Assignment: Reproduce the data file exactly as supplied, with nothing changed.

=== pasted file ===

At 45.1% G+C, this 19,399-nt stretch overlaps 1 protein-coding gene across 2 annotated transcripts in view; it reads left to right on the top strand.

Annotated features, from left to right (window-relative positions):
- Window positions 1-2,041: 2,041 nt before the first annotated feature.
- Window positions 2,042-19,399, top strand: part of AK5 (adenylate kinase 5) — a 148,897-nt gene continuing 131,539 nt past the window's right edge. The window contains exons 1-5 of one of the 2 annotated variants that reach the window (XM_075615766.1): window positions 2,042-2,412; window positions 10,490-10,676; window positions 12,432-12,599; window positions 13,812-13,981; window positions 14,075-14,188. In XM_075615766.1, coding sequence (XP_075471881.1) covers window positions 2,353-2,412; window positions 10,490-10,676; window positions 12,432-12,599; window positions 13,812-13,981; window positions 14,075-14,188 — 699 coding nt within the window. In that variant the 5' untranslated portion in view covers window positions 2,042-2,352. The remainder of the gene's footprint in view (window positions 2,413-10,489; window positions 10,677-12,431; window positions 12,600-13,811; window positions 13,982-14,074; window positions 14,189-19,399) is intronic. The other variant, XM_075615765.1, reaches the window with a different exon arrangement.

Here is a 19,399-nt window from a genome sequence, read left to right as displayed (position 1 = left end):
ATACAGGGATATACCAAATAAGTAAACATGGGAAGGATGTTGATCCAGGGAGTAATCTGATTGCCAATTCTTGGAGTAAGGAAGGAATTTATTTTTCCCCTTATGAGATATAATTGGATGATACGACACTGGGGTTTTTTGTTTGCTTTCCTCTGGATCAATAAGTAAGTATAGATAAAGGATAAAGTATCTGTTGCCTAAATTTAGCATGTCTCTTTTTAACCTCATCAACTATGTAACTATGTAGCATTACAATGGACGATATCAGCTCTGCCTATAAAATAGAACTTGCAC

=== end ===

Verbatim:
At 45.1% G+C, this 19,399-nt stretch overlaps 1 protein-coding gene across 2 annotated transcripts in view; it reads left to right on the top strand.

Annotated features, from left to right (window-relative positions):
- Window positions 1-2,041: 2,041 nt before the first annotated feature.
- Window positions 2,042-19,399, top strand: part of AK5 (adenylate kinase 5) — a 148,897-nt gene continuing 131,539 nt past the window's right edge. The window contains exons 1-5 of one of the 2 annotated variants that reach the window (XM_075615766.1): window positions 2,042-2,412; window positions 10,490-10,676; window positions 12,432-12,599; window positions 13,812-13,981; window positions 14,075-14,188. In XM_075615766.1, coding sequence (XP_075471881.1) covers window positions 2,353-2,412; window positions 10,490-10,676; window positions 12,432-12,599; window positions 13,812-13,981; window positions 14,075-14,188 — 699 coding nt within the window. In that variant the 5' untranslated portion in view covers window positions 2,042-2,352. The remainder of the gene's footprint in view (window positions 2,413-10,489; window positions 10,677-12,431; window positions 12,600-13,811; window positions 13,982-14,074; window positions 14,189-19,399) is intronic. The other variant, XM_075615765.1, reaches the window with a different exon arrangement.

Here is a 19,399-nt window from a genome sequence, read left to right as displayed (position 1 = left end):
ATACAGGGATATACCAAATAAGTAAACATGGGAAGGATGTTGATCCAGGGAGTAATCTGATTGCCAATTCTTGGAGTAAGGAAGGAATTTATTTTTCCCCTTATGAGATATAATTGGATGATACGACACTGGGGTTTTTTGTTTGCTTTCCTCTGGATCAATAAGTAAGTATAGATAAAGGATAAAGTATCTGTTGCCTAAATTTAGCATGTCTCTTTTTAACCTCATCAACTATGTAACTATGTAGCATTACAATGGACGATATCAGCTCTGCCTATAAAATAGAACTTGCAC